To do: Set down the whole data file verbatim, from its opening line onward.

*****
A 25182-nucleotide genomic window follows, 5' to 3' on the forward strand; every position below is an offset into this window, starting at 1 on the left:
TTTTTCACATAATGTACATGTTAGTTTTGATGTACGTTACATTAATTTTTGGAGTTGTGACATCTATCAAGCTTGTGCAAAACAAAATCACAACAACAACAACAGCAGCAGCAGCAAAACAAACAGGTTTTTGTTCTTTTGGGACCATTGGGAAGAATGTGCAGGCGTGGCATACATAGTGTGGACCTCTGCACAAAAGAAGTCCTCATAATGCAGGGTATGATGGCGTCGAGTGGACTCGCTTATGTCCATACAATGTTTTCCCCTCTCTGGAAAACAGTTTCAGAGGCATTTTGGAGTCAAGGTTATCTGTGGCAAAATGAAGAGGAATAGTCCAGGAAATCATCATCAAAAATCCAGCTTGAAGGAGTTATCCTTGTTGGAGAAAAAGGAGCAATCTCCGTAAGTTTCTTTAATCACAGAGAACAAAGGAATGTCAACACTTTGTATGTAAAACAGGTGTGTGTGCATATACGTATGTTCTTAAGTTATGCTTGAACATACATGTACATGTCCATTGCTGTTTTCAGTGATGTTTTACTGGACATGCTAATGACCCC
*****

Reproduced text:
A 25182-nucleotide genomic window follows, 5' to 3' on the forward strand; every position below is an offset into this window, starting at 1 on the left:
TTTTTCACATAATGTACATGTTAGTTTTGATGTACGTTACATTAATTTTTGGAGTTGTGACATCTATCAAGCTTGTGCAAAACAAAATCACAACAACAACAACAGCAGCAGCAGCAAAACAAACAGGTTTTTGTTCTTTTGGGACCATTGGGAAGAATGTGCAGGCGTGGCATACATAGTGTGGACCTCTGCACAAAAGAAGTCCTCATAATGCAGGGTATGATGGCGTCGAGTGGACTCGCTTATGTCCATACAATGTTTTCCCCTCTCTGGAAAACAGTTTCAGAGGCATTTTGGAGTCAAGGTTATCTGTGGCAAAATGAAGAGGAATAGTCCAGGAAATCATCATCAAAAATCCAGCTTGAAGGAGTTATCCTTGTTGGAGAAAAAGGAGCAATCTCCGTAAGTTTCTTTAATCACAGAGAACAAAGGAATGTCAACACTTTGTATGTAAAACAGGTGTGTGTGCATATACGTATGTTCTTAAGTTATGCTTGAACATACATGTACATGTCCATTGCTGTTTTCAGTGATGTTTTACTGGACATGCTAATGACCCC